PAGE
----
Senator Obama hopes to become President in 2002, if his exchange with McCain on Iraq is a guide:
Sen. John McCain, R-Ariz., continued to attack Sen. Barack Obama, D-Ill., today for suggesting during a Democratic debate that after withdrawing combat troops from Iraq, Obama, as commander in chief, would be willing to send U.S. troops back into Iraq "if al Qaeda is forming a base" there [see Dem debate transcript].
"The fact is, al Qaeda is in Iraq," McCain said. "Al Qaeda is in Iraq today. If we left Iraq there's no doubt that al Qaeda would then gain control in Iraq and pose a threat to the United States of America. Ask anyone who knows about the situation on the ground in Iraq. I look forward to continuing this debate."
Obama seems to be campaigning on the hope of a national do-over in Iraq:
Obama responded to McCain's comments today at a rally in Columbus, Ohio.
"Well, first of all, I do know that al Qaeda is in Iraq. That's why I've said we should continue to strike al Qaeda targets," he said. "But I have some news for John McCain, and that is that there was no such thing as al Qaeda in Iraq until George Bush and John McCain decided to invade Iraq.
"I've been paying attention, John McCain," he said. "That's the news. So John McCain may like to say he wants to follow Osama bin Laden to the gates of hell, but so far all he's done is follow George Bush into a misguided war in Iraq that's cost us thousands of lives and billions of dollars.
"I intend to bring [it] to an end so that we can actually start going after al Qaeda in Afghanistan and in the hills of Pakistan like we should have been doing in the first place.That's the news, John McCain," Obama said.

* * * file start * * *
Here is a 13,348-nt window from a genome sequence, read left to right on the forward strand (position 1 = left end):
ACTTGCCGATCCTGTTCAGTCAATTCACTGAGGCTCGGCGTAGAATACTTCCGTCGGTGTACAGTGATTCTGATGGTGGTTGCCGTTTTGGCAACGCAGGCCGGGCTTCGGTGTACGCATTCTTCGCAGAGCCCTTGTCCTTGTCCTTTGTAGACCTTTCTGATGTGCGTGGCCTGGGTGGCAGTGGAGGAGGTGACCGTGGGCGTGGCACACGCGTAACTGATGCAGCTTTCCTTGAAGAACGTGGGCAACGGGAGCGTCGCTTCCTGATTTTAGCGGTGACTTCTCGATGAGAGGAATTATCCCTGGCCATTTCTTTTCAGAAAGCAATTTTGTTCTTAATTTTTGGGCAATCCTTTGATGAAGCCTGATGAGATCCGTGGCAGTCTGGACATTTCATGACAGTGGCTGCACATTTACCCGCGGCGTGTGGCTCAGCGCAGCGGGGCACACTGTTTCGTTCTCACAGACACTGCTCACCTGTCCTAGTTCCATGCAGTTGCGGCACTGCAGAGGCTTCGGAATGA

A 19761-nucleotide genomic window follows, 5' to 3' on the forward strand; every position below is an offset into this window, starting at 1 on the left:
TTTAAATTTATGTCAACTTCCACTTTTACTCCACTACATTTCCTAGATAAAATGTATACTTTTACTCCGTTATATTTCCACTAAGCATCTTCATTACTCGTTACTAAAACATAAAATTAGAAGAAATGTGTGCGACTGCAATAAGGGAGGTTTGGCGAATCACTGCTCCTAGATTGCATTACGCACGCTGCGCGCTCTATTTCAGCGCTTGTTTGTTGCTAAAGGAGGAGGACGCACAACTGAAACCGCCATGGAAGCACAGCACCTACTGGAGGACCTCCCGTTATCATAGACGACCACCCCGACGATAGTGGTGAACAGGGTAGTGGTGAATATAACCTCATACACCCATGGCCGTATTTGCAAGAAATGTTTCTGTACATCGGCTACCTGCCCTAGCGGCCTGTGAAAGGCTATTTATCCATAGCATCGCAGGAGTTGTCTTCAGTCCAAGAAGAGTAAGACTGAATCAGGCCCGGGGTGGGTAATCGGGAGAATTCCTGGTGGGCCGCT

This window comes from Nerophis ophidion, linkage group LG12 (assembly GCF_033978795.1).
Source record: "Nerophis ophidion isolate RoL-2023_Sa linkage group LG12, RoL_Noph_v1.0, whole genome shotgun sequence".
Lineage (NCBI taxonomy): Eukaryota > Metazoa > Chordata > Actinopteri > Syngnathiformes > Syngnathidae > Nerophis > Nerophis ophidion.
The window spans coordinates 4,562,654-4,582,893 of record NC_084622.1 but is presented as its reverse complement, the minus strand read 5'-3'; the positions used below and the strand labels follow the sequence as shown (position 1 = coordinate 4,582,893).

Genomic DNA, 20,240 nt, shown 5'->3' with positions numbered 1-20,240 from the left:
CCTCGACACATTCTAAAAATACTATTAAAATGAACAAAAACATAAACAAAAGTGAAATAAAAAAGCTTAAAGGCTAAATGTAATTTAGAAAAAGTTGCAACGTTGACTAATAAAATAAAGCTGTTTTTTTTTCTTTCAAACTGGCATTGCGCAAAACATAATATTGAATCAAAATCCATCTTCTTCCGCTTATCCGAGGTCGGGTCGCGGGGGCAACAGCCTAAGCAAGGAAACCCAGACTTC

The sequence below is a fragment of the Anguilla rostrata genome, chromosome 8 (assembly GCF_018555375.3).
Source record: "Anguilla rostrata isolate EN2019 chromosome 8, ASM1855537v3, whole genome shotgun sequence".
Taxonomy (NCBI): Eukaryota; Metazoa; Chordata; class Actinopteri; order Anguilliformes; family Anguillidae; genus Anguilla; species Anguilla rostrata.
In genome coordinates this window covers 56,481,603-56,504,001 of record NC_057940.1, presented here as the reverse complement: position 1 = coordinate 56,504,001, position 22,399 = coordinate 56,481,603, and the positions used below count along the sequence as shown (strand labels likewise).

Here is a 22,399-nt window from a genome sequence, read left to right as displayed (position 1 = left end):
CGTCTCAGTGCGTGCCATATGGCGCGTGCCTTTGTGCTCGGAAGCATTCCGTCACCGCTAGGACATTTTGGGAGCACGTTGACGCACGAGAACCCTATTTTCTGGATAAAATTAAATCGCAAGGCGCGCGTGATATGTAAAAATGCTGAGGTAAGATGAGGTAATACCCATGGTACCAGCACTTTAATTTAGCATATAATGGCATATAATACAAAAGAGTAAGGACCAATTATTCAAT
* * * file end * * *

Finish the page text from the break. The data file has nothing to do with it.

McCain delivered the obvious rejoinder:
In his back-and-forth with Sen. Barack Obama, D-Ill., over Iraq, Sen. John McCain, R-Ariz., Thursday morning sought to portray the Democratic front-runner as representing the Iraq politics of the past by focusing on the decision to invade in 2003 rather than what to do now.
"That's history, that's the past," McCain told attendees at a town hall meeting at Rice University. "That's talking about what happened before. What we should be talking about is what we're going to do now. And what we're going to do now is continue this strategy which is succeeding in Iraq and we are carrying out the goals of the surge, the Iraqi military are taking over more and more of the responsibilities."
Interesting that the old codger is looking forward while the youthful dynamist is looking back. But is it surprising? Arianna Huffington writes on "Microtrends and Macrotrends" to explain why Obama is winning but I think she misses an obvious point - Obama is successfully riding the Democratic Party's ongoing 60's flashback in a way that, for example, Mr. Reporting For Duty did not.
Would Obama be a credible candidate if he were white? Please - he would be the articulate, visionary, son of a mill worker, John Edwards.
Would Obama be a credible candidate if he had not opposed the Iraq war in 2002? Of course not.
Obama brings together the most revered people and causes of the Democratic fantasy - he is John Kennedy and Martin Luther King and Robert Kennedy, and supporting him enlists his supporters in both the civil rights movement and the anti-war movement. Heady stuff, especially for the youngsters who missed it the first time around, and we can see why his campaign much prefers to have people looking backwards.